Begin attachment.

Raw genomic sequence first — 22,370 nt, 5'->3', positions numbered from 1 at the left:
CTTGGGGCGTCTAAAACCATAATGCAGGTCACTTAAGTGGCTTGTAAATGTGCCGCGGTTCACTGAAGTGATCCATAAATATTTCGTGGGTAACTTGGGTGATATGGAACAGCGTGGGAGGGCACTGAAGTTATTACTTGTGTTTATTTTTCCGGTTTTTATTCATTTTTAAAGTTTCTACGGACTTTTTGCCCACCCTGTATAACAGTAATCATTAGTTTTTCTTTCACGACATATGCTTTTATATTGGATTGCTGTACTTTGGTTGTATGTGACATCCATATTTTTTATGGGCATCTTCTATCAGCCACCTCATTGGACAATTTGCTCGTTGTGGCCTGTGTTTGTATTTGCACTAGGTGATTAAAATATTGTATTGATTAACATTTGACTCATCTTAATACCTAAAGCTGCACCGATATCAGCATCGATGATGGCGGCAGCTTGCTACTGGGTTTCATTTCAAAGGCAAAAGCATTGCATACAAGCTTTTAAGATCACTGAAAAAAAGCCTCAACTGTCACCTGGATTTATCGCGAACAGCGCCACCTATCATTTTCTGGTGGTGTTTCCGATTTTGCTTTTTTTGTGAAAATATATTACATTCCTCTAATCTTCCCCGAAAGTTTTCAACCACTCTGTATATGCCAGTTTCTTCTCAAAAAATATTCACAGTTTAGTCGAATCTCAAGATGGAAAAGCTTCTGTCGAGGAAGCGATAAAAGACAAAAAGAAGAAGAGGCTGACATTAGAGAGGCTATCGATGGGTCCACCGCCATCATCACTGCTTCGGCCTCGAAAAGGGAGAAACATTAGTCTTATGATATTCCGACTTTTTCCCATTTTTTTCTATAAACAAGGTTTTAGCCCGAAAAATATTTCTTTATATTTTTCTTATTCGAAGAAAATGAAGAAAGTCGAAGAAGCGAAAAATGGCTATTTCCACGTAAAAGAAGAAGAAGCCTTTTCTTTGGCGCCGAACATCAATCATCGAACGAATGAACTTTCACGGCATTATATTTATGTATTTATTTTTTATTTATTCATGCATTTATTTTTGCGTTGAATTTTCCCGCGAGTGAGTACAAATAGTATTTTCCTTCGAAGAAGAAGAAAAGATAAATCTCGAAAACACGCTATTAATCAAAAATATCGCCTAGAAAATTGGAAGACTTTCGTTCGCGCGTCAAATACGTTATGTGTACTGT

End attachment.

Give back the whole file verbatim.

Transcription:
Raw genomic sequence first — 22,370 nt, 5'->3', positions numbered from 1 at the left:
CTTGGGGCGTCTAAAACCATAATGCAGGTCACTTAAGTGGCTTGTAAATGTGCCGCGGTTCACTGAAGTGATCCATAAATATTTCGTGGGTAACTTGGGTGATATGGAACAGCGTGGGAGGGCACTGAAGTTATTACTTGTGTTTATTTTTCCGGTTTTTATTCATTTTTAAAGTTTCTACGGACTTTTTGCCCACCCTGTATAACAGTAATCATTAGTTTTTCTTTCACGACATATGCTTTTATATTGGATTGCTGTACTTTGGTTGTATGTGACATCCATATTTTTTATGGGCATCTTCTATCAGCCACCTCATTGGACAATTTGCTCGTTGTGGCCTGTGTTTGTATTTGCACTAGGTGATTAAAATATTGTATTGATTAACATTTGACTCATCTTAATACCTAAAGCTGCACCGATATCAGCATCGATGATGGCGGCAGCTTGCTACTGGGTTTCATTTCAAAGGCAAAAGCATTGCATACAAGCTTTTAAGATCACTGAAAAAAAGCCTCAACTGTCACCTGGATTTATCGCGAACAGCGCCACCTATCATTTTCTGGTGGTGTTTCCGATTTTGCTTTTTTTGTGAAAATATATTACATTCCTCTAATCTTCCCCGAAAGTTTTCAACCACTCTGTATATGCCAGTTTCTTCTCAAAAAATATTCACAGTTTAGTCGAATCTCAAGATGGAAAAGCTTCTGTCGAGGAAGCGATAAAAGACAAAAAGAAGAAGAGGCTGACATTAGAGAGGCTATCGATGGGTCCACCGCCATCATCACTGCTTCGGCCTCGAAAAGGGAGAAACATTAGTCTTATGATATTCCGACTTTTTCCCATTTTTTTCTATAAACAAGGTTTTAGCCCGAAAAATATTTCTTTATATTTTTCTTATTCGAAGAAAATGAAGAAAGTCGAAGAAGCGAAAAATGGCTATTTCCACGTAAAAGAAGAAGAAGCCTTTTCTTTGGCGCCGAACATCAATCATCGAACGAATGAACTTTCACGGCATTATATTTATGTATTTATTTTTTATTTATTCATGCATTTATTTTTGCGTTGAATTTTCCCGCGAGTGAGTACAAATAGTATTTTCCTTCGAAGAAGAAGAAAAGATAAATCTCGAAAACACGCTATTAATCAAAAATATCGCCTAGAAAATTGGAAGACTTTCGTTCGCGCGTCAAATACGTTATGTGTACTGT